Patterns in the weather are certainly noticeable by those of us who are in this business, but also by many of you who have a love of meteorology or just a simple awareness of the seasonal fluctuations in the weather.
The next several days will bring a stunning weather pattern which will take us into the weekend. Cooling sea breezes along the coast and strong June sunshine will make this an ideal time to enjoy summer in New England and just in time for the summer vacation from school.
I’ll be updating the forecast @growingwisdom on Twitter.
Predicting what type of summer we are going to have is in some ways more difficult than the winter. Summer patterns are typically less defined and the fluctuations are not as dramatic. Even in a cooler than average summer, it’s still going to be warm. It’s really the hotter than average summers we tend to remember or those that are significantly wetter or drier than others. Meteorological summer is 12 weeks running June 1st to August 31st. (Some say the 5th of June to September 5th). So we are now about one-quarter of the way through the warmest period of the year without a 90 degree day.
It’s not terribly remarkable we haven’t hit 90F yet, but it is later than average and starts to play into a potential pattern of not an extreme summer of prolonged heat. Last July we had a very hot month, it averaged just less than 4 degrees above normal and we had a dozen days above 90F. Reaching the nineties so many times was nearly 8 days greater than a typical July.
July 2013 was on the heels of June, another warm month with 4 days in the 90s, double the average. This month we are running almost spot on normal in terms of temperature and precipitation and the longer range models are indicating a summer where prolonged heat and humidity are likely not as intense as last year, especially July.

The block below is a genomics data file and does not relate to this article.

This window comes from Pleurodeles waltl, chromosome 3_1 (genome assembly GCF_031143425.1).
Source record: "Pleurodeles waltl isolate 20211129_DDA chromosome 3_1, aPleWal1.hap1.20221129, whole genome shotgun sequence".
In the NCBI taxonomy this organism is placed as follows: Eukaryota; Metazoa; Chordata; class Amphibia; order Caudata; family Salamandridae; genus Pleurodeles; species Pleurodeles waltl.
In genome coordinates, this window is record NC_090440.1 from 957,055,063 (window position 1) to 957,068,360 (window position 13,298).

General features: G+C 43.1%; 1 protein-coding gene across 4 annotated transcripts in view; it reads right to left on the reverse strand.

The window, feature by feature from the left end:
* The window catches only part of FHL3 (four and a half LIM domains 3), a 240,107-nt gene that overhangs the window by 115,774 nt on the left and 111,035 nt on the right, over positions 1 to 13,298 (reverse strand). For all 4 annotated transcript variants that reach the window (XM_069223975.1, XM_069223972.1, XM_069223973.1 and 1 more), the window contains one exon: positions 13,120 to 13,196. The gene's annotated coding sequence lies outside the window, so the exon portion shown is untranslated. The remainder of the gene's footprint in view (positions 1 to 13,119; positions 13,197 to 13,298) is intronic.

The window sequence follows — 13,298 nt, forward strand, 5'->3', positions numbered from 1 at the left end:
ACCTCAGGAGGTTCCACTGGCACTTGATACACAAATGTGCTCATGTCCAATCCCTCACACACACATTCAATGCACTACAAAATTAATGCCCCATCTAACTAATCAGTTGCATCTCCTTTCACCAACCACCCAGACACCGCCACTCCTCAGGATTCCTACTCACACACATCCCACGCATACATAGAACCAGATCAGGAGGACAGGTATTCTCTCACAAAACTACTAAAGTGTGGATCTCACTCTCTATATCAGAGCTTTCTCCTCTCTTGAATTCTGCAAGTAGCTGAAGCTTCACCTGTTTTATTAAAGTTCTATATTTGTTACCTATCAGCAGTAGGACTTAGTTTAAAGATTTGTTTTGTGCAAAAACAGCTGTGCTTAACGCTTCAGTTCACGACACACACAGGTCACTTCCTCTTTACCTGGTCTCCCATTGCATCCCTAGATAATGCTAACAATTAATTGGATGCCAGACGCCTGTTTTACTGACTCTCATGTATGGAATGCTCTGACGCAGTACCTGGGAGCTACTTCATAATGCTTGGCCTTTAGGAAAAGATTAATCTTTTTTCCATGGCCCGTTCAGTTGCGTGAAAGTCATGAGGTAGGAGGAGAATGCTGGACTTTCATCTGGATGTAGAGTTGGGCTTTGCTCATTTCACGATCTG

I believe that unlike the first 2/3rds of last summer, we are going to see more frequent breaks in the heat in the humidity rather than protracted heat. Again, this doesn’t mean we don’t have a heat wave or two, I just don’t see this being a blockbuster hot summer.
The map below shows the current prediction for temperature departure from normal for July. The blue represents areas forecast to be cooler than normal and the orange warmer. Notice how the warmer swath runs along the Atlantic coast, likely a result of the Atlantic itself being warmer than normal especially off our coastline.
Many other forecasters have been predicting a cooler than average summer for the upper Midwest, especially in the areas which saw the cold winter. Since we will be on the eastern edge of this cool air, this is another reason for my thinking about the more regular breaks in the heat.
Remember, although we might be cooler than average, it doesn’t mean it’s going to be cool. It’s summer and even if we ended up a degree or two below normal for any given week, it can still be great weather. This map show the predicted temperature departure from normal from this weekend in next week. While we are going to be cooler than average, the weather will be nearly ideal.
The final map shows how much above or below average water temperatures are in the Pacific and Atlantic. You can see the waters from the Caribbean to off our coastline are quite warm. This certainly plays into the summer forecast and also can mean if a hurricane did develop later this summer it would have warm waters to work with.
In many ways the pattern of ocean temperatures we are seeing today are very similar to those of the 1950s. The folks at Weatherbell Analytics who consistently review analog patterns have been pointing out the similarities between now and the 1950s for a few years. During this period, it was much more common for hurricanes to hit New England and the odds of a major hurricane hitting our coastline are climatologically high. This bears more discussion in an upcoming blog.